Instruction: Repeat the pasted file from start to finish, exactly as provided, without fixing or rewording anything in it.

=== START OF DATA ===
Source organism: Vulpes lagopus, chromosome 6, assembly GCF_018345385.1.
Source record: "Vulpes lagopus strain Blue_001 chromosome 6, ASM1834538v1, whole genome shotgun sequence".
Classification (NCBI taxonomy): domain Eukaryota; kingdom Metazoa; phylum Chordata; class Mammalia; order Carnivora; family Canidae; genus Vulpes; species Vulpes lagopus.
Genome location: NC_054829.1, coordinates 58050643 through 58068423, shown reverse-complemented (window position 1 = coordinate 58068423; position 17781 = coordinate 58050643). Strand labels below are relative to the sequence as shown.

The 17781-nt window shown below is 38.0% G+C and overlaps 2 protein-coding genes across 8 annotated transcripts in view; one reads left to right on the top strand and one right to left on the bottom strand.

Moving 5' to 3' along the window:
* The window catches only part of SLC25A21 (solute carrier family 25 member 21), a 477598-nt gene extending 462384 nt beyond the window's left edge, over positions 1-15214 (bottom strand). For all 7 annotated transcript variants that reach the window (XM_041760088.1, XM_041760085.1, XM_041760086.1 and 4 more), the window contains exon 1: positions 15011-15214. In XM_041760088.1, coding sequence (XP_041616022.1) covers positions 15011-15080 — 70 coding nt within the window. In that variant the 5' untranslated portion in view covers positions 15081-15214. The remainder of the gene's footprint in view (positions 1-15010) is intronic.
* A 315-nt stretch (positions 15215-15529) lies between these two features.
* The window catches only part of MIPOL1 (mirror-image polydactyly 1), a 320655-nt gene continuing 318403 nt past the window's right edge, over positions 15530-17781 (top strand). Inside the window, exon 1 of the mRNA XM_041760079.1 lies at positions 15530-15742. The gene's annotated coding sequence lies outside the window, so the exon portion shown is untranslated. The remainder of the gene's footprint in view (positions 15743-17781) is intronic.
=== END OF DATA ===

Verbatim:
Source organism: Vulpes lagopus, chromosome 6, assembly GCF_018345385.1.
Source record: "Vulpes lagopus strain Blue_001 chromosome 6, ASM1834538v1, whole genome shotgun sequence".
Classification (NCBI taxonomy): domain Eukaryota; kingdom Metazoa; phylum Chordata; class Mammalia; order Carnivora; family Canidae; genus Vulpes; species Vulpes lagopus.
Genome location: NC_054829.1, coordinates 58050643 through 58068423, shown reverse-complemented (window position 1 = coordinate 58068423; position 17781 = coordinate 58050643). Strand labels below are relative to the sequence as shown.

The 17781-nt window shown below is 38.0% G+C and overlaps 2 protein-coding genes across 8 annotated transcripts in view; one reads left to right on the top strand and one right to left on the bottom strand.

Moving 5' to 3' along the window:
* The window catches only part of SLC25A21 (solute carrier family 25 member 21), a 477598-nt gene extending 462384 nt beyond the window's left edge, over positions 1-15214 (bottom strand). For all 7 annotated transcript variants that reach the window (XM_041760088.1, XM_041760085.1, XM_041760086.1 and 4 more), the window contains exon 1: positions 15011-15214. In XM_041760088.1, coding sequence (XP_041616022.1) covers positions 15011-15080 — 70 coding nt within the window. In that variant the 5' untranslated portion in view covers positions 15081-15214. The remainder of the gene's footprint in view (positions 1-15010) is intronic.
* A 315-nt stretch (positions 15215-15529) lies between these two features.
* The window catches only part of MIPOL1 (mirror-image polydactyly 1), a 320655-nt gene continuing 318403 nt past the window's right edge, over positions 15530-17781 (top strand). Inside the window, exon 1 of the mRNA XM_041760079.1 lies at positions 15530-15742. The gene's annotated coding sequence lies outside the window, so the exon portion shown is untranslated. The remainder of the gene's footprint in view (positions 15743-17781) is intronic.